Sad to say, for many of us, the season of peace and goodwill has become a time of stress and indulgence. Here’s a mindful survival kit.
Christmas starts with battling through the seasonal crowds and keeps going to the New Year hangover. We need to pace ourselves. When you go shopping, take breaks. Sit in a café and follow your breath, regardless of what’s going on around you.
Check Your Expectations
So much stress comes from the idea that everyone should be happy and get on well. But things are as they are: children can get hyper and temperamental; family tensions can come out; old patterns can resurface. Allowing ourselves to experience any feelings of disappointment and frustrations when they arise, can help us find a more creative response.
Look After Yourself
For some people Christmas is a lonely time, and it can bring back painful memories of people you’ve lost. If that’s your experience, make it a time to take care of yourself. Give yourself the space and kindness you need.
Enjoy Yourself – in Moderation
It’s easy to do too much of everything at Christmas: eating, drinking and being entertained. The downside is feeling tired and bloated, regretting the weight you’re gaining, and spending too much money. So take a mindful breath, appreciate the simple things and stop when you need to.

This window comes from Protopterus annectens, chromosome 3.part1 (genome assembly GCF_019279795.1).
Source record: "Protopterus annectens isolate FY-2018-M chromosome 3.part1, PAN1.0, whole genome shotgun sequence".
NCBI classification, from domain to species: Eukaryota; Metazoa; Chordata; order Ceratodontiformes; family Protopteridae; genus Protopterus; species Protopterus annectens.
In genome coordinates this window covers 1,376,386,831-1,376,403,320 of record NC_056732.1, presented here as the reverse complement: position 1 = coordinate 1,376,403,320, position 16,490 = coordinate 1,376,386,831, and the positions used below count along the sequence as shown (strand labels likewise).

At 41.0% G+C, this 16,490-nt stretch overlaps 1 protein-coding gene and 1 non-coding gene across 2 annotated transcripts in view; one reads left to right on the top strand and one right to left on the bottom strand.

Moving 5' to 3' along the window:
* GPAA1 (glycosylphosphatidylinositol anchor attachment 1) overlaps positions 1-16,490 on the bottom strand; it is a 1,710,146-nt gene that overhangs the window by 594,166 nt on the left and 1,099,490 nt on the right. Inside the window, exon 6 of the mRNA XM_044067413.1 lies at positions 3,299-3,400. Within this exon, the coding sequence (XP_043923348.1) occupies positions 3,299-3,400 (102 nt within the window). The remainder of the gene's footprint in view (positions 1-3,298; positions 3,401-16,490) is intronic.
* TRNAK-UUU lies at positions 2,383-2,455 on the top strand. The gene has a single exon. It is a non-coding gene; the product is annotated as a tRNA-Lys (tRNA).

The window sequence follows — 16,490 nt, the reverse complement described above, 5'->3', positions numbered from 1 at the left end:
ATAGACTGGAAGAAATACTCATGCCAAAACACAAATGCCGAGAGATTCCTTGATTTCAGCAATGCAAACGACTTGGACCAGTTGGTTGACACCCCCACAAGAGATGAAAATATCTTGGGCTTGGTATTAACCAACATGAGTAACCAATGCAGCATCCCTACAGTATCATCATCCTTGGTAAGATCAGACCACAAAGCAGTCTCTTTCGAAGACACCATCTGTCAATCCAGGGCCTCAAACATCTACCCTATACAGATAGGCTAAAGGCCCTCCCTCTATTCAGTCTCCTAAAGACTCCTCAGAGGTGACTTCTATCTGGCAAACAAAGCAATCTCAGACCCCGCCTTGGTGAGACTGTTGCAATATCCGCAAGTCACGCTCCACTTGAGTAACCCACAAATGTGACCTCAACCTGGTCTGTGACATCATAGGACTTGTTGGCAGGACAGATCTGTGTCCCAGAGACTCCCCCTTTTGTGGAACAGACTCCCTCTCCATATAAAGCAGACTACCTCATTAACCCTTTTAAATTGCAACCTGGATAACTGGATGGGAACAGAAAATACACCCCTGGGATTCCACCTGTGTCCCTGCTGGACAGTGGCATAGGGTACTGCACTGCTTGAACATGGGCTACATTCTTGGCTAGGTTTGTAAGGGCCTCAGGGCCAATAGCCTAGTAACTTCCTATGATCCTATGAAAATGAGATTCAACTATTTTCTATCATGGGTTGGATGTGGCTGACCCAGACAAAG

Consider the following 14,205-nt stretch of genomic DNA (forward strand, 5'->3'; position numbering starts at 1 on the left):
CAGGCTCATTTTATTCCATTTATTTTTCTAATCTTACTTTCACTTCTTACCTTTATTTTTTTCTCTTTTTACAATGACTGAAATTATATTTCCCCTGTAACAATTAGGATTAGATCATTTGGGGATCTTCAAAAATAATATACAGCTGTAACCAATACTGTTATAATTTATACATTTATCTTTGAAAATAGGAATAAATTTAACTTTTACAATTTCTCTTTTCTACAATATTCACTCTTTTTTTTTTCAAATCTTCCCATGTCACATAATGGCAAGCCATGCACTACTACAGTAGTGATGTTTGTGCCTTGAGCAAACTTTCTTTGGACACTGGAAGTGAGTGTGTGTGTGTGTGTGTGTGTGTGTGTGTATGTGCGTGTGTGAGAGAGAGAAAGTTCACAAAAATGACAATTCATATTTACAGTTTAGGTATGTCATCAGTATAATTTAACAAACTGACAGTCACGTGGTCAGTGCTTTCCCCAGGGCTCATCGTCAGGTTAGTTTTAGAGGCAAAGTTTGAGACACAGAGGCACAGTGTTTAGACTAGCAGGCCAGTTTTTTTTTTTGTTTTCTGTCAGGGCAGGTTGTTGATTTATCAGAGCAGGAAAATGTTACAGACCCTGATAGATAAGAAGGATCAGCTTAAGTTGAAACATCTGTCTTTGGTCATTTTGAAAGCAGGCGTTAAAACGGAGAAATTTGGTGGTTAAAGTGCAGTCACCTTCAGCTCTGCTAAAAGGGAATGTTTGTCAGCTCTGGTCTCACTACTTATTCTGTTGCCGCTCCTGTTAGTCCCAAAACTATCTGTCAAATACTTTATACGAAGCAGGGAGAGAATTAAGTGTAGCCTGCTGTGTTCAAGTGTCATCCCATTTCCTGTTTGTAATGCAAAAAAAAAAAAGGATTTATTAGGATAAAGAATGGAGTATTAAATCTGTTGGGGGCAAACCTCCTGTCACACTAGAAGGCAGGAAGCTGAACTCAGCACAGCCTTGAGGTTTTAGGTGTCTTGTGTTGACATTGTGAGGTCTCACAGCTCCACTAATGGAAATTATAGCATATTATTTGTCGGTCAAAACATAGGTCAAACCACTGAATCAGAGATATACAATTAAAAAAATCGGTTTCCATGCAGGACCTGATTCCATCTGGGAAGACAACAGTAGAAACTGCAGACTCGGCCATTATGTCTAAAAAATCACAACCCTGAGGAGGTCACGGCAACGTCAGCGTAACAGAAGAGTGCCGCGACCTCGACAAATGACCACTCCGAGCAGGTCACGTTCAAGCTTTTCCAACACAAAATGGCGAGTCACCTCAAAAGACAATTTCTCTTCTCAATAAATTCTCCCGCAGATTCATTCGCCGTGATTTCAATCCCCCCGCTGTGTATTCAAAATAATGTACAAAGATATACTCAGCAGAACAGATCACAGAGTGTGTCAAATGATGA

Take Time Out
At family gatherings and celebrations things like meditation are easily pushed out, especially when children are around. So try to maintain your practice and take breathing spaces. Reflect that staying in a better state helps you to respond better to others. You could even try them to join in.
Enjoy the Christianity … and the paganism
If you’re a Christian, the festival’s spiritual meaning is the best antidote to indulgence and materialism. Although I’m not one, I still love the atmosphere of Christmas carols and nativity plays. The Christmas story is universal: celebrating the birth of a child who brings hope; and it’s a pagan festival, filled with the imagery of rebirth and new life.
Go on Retreat
If you value meditation and mindfulness, an alternative to a conventional Christmas is going on retreat. You can experience a different way of being and take meditation practice much deeper. This Christmas I recommend the retreats run by The London Buddhist Centre (in Herefordshire) and Taraloka (in Shropshire, for women).